Look out for the Philharmonia at Cutty Sark on Apple Music

Oliver Zeffman conducted the Philharmonia and mezzo Dame Sarah Connolly in a filmed performance destined for streaming platforms last night, concluding the ‘Music x Museums’ series underneath the hull of the Cutty Sark in Greenwich.

The performance was part of a series of live recordings released on Apple Music (to watch and listen to) and eventually to stream on Spotify too.

Acoustically the 19th-century tea clipper now homed in Greenwich didn’t disappoint. The polished hull cut an impressive line through the narrow audience space underneath which members of the Philharmonia charted a course through evocative music by Vaughan Williams, Edward Elgar and Grace Williams.

I’m noticing more and more outings for the Sea Sketches in recent years. I see a link to the work of Dr Sophie Fuller from Trinity Laban a few years back who I spoke to about the Venus Rising project back in 2018 (listen to the podcast interview with Dr Sophie Fuller on Anchor).

I had assumed it was because of Venus Rising and similar projects that Williams ravishing score for string ensemble was seeing more light. What I discovered last night browsing through the first Proms brochure I bought back in 1991, was that Williams Sea Sketches was performed back in the year I first went to the Proms – the first time it appeared at the festival, forty-five years after it was written.

A pupil of Vaughan Williams, Williams score has a distinctive musical language setting her apart from the folk tune-infused music of her teacher. There are some beautifully heart-tuggingly lush sequences in Calm Sea in Summer that hint at the music of Peter Warlock and even reference bits of Britten’s language too.

Dame Sarah Connolly shimmered in a scaly dress made up of coral blues and greens (that’s about as far as this privileged white middle-aged male is going to go in describing an outfit) during Elgar’s Sea Pictures, gracefully riding the waves in Elgar’s sonorous score. I’ve been listening to Sea Pictures on repeat all day since.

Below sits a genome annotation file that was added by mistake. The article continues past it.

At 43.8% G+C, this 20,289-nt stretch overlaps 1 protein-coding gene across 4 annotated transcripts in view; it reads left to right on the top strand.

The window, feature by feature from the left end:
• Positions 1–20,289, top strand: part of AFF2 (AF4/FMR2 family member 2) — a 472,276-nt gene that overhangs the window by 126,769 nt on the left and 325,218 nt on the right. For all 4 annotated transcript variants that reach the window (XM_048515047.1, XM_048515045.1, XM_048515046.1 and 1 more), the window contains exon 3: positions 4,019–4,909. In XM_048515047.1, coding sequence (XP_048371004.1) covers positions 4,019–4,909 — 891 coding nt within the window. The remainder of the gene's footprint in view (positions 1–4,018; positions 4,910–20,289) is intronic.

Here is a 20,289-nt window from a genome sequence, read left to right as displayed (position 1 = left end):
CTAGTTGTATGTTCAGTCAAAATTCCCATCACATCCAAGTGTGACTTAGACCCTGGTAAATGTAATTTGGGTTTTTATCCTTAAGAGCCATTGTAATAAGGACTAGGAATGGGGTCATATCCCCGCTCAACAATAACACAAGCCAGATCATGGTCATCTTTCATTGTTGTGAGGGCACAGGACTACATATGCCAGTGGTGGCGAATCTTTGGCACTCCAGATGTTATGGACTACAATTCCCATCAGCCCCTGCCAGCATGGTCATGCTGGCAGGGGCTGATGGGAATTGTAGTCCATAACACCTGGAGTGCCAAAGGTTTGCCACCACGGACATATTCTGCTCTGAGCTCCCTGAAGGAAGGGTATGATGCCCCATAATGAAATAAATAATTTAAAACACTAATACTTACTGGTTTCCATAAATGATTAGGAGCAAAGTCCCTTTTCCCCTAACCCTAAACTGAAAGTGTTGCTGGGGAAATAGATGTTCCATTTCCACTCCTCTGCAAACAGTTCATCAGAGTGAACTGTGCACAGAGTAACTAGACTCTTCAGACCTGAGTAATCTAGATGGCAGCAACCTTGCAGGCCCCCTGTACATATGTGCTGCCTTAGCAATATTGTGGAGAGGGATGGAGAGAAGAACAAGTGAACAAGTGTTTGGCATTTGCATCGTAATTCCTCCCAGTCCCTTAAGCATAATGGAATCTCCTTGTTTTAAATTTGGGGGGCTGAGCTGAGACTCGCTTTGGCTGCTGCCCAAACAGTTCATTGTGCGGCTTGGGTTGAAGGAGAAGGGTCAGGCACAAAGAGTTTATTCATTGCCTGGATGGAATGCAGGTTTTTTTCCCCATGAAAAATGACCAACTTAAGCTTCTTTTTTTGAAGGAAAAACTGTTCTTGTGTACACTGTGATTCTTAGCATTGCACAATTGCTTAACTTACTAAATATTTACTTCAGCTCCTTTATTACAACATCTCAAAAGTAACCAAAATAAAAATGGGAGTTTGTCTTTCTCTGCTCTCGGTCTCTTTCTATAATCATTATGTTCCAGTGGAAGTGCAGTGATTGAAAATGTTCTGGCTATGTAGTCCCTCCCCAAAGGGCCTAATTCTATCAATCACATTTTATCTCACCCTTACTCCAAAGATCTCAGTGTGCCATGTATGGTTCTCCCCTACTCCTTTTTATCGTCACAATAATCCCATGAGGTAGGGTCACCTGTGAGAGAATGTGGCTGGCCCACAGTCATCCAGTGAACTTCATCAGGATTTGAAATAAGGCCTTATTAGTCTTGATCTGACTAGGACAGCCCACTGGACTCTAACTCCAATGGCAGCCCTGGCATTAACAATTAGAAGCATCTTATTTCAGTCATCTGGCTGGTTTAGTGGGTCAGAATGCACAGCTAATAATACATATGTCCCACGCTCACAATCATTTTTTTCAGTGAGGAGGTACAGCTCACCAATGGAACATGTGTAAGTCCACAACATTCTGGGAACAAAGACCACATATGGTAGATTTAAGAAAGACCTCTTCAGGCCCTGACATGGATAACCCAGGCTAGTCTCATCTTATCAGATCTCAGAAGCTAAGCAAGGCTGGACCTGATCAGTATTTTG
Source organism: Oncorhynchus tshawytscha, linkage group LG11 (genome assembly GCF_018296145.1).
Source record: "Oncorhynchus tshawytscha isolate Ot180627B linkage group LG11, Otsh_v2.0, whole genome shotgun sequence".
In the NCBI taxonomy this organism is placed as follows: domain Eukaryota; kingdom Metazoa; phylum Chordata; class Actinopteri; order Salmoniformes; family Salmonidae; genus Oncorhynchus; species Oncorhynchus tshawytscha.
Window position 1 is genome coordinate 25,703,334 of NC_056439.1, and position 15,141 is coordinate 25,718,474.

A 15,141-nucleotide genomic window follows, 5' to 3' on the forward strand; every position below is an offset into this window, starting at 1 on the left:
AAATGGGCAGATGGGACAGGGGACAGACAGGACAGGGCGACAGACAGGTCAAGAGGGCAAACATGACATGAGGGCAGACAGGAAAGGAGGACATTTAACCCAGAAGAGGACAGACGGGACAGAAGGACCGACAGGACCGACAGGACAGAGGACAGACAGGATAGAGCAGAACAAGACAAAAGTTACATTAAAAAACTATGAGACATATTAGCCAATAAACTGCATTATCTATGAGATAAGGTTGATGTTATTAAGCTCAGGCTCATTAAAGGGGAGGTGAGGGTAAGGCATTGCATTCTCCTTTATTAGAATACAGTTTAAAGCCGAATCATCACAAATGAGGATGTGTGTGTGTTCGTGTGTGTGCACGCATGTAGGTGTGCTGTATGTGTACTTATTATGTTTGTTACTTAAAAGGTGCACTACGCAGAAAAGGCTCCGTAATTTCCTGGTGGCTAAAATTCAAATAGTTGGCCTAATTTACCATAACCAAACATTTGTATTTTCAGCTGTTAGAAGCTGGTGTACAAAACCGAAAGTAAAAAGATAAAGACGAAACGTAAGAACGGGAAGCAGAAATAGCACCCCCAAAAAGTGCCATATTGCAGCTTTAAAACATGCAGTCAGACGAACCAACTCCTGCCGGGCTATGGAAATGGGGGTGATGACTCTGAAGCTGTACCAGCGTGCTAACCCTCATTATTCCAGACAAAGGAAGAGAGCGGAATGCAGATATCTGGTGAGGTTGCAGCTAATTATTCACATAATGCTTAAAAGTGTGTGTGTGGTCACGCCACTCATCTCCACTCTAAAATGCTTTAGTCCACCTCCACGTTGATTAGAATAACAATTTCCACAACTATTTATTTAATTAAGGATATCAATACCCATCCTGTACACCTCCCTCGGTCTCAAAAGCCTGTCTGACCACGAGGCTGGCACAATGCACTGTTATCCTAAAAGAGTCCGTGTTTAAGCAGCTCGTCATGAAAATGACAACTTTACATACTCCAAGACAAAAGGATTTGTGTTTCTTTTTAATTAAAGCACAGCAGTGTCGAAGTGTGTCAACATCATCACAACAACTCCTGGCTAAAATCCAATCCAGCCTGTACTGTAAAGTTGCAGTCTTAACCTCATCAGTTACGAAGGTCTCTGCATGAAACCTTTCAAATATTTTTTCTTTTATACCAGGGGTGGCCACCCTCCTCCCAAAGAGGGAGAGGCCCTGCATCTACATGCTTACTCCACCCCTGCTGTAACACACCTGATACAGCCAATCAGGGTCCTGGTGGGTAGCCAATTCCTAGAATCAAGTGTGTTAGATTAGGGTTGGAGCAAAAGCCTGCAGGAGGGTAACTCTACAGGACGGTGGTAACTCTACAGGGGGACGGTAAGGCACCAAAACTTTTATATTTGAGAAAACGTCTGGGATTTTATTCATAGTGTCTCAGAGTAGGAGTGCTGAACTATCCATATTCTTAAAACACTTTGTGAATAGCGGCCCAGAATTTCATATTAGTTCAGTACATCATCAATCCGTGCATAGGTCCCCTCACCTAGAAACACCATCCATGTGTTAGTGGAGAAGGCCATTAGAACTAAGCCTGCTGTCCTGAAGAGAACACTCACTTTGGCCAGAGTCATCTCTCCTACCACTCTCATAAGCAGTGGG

The Cutty Sark is a surprisingly good venue, somewhere that has a considerable impact on arrival, and is served by attentive bar staff. Acoustically it works too. And whilst I know this was an event for filming purposes with supporting organisation Viking Cruises necessarily selling their wares, I’m wondering why the venue isn’t used more for live events, especially if seating could be made available at the elevated side positions too.

Keep an eye out on Apple Music for the performance in full. Music x Museum’s previous performance at the V&A with Victoria Mullova is available to watch and listen to now.

đŸ“· Matthew Johnson

First selection of live events announced for 2021

There’s a new phrase to look out for in press releases: live audience. Guaranteed to bring a smile to my face. Worthy of bringing to the attention of readers. Necessary to celebrate. Important to underline.

Now is the time to bring attention to those intrepid arts administrators who are scheduling their first events for people in real life.

I’m not entirely sure whether I can keep a regular set of updates on here, but I am going to try my very best. Here’s the first selection of ‘trailblazers’ bringing live music back to the real world.

Hertfordshire Festival of Music 2021 (4-10 June 2021)

Albion String Quartet

Conductor (and Thoroughly Good Podcastee) Tom Hammond and composer James Francis Brown are staging last year’s COVID-post-poned Hertfordshire Festival of Music, with the help of the music of Judith Weir, violinist ChloĂ« Hanslip, pianists Florean Mitrea and Danny Driver, the Albion Quartet (their Dvorak string quartets 5 & 12 released on Signum from 2019 is worthy of your attention if you haven’t already experienced it), and the ridiculously energetic cellist and actor Matthew Sharp.

Full list of performances on the Hertfordshire Festival of Music website.

London Piano Festival (8-10 October 2021)